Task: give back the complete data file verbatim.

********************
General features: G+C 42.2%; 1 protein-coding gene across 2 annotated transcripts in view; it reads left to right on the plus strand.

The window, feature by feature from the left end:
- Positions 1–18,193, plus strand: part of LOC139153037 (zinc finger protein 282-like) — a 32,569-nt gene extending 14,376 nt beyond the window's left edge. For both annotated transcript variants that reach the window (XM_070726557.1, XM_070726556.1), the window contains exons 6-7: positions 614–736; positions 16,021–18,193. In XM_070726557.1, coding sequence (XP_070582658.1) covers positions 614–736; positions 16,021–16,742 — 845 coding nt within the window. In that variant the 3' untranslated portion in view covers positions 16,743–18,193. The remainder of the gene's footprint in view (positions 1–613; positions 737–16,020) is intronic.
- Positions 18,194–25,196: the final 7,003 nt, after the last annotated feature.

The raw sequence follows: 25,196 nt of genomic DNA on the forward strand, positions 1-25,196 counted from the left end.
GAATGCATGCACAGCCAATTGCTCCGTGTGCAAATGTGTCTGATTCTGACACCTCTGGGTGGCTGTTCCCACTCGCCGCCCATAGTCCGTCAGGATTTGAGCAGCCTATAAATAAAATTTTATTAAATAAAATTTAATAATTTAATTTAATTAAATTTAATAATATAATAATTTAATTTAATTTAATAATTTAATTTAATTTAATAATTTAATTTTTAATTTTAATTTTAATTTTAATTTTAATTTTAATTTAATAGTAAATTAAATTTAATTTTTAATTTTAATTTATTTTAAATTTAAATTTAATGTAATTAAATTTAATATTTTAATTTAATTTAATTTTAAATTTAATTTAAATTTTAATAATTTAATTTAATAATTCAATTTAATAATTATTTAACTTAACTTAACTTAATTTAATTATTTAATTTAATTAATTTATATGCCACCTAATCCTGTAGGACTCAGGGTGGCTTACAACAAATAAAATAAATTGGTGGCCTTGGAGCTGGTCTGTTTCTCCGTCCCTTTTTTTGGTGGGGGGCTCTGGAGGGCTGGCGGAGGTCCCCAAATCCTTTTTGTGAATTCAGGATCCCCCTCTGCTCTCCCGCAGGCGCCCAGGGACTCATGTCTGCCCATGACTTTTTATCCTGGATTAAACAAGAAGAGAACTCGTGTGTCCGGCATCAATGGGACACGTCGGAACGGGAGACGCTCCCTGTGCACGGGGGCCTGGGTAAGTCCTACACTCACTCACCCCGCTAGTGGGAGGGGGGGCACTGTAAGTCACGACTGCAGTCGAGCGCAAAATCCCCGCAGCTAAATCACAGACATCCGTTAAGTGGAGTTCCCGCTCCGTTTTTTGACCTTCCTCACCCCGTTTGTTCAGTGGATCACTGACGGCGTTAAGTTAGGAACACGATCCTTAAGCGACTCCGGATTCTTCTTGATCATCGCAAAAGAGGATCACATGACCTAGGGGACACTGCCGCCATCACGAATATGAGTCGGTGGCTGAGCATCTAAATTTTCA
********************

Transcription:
General features: G+C 42.2%; 1 protein-coding gene across 2 annotated transcripts in view; it reads left to right on the plus strand.

The window, feature by feature from the left end:
- Positions 1–18,193, plus strand: part of LOC139153037 (zinc finger protein 282-like) — a 32,569-nt gene extending 14,376 nt beyond the window's left edge. For both annotated transcript variants that reach the window (XM_070726557.1, XM_070726556.1), the window contains exons 6-7: positions 614–736; positions 16,021–18,193. In XM_070726557.1, coding sequence (XP_070582658.1) covers positions 614–736; positions 16,021–16,742 — 845 coding nt within the window. In that variant the 3' untranslated portion in view covers positions 16,743–18,193. The remainder of the gene's footprint in view (positions 1–613; positions 737–16,020) is intronic.
- Positions 18,194–25,196: the final 7,003 nt, after the last annotated feature.

The raw sequence follows: 25,196 nt of genomic DNA on the forward strand, positions 1-25,196 counted from the left end.
GAATGCATGCACAGCCAATTGCTCCGTGTGCAAATGTGTCTGATTCTGACACCTCTGGGTGGCTGTTCCCACTCGCCGCCCATAGTCCGTCAGGATTTGAGCAGCCTATAAATAAAATTTTATTAAATAAAATTTAATAATTTAATTTAATTAAATTTAATAATATAATAATTTAATTTAATTTAATAATTTAATTTAATTTAATAATTTAATTTTTAATTTTAATTTTAATTTTAATTTTAATTTTAATTTAATAGTAAATTAAATTTAATTTTTAATTTTAATTTATTTTAAATTTAAATTTAATGTAATTAAATTTAATATTTTAATTTAATTTAATTTTAAATTTAATTTAAATTTTAATAATTTAATTTAATAATTCAATTTAATAATTATTTAACTTAACTTAACTTAATTTAATTATTTAATTTAATTAATTTATATGCCACCTAATCCTGTAGGACTCAGGGTGGCTTACAACAAATAAAATAAATTGGTGGCCTTGGAGCTGGTCTGTTTCTCCGTCCCTTTTTTTGGTGGGGGGCTCTGGAGGGCTGGCGGAGGTCCCCAAATCCTTTTTGTGAATTCAGGATCCCCCTCTGCTCTCCCGCAGGCGCCCAGGGACTCATGTCTGCCCATGACTTTTTATCCTGGATTAAACAAGAAGAGAACTCGTGTGTCCGGCATCAATGGGACACGTCGGAACGGGAGACGCTCCCTGTGCACGGGGGCCTGGGTAAGTCCTACACTCACTCACCCCGCTAGTGGGAGGGGGGGCACTGTAAGTCACGACTGCAGTCGAGCGCAAAATCCCCGCAGCTAAATCACAGACATCCGTTAAGTGGAGTTCCCGCTCCGTTTTTTGACCTTCCTCACCCCGTTTGTTCAGTGGATCACTGACGGCGTTAAGTTAGGAACACGATCCTTAAGCGACTCCGGATTCTTCTTGATCATCGCAAAAGAGGATCACATGACCTAGGGGACACTGCCGCCATCACGAATATGAGTCGGTGGCTGAGCATCTAAATTTTCA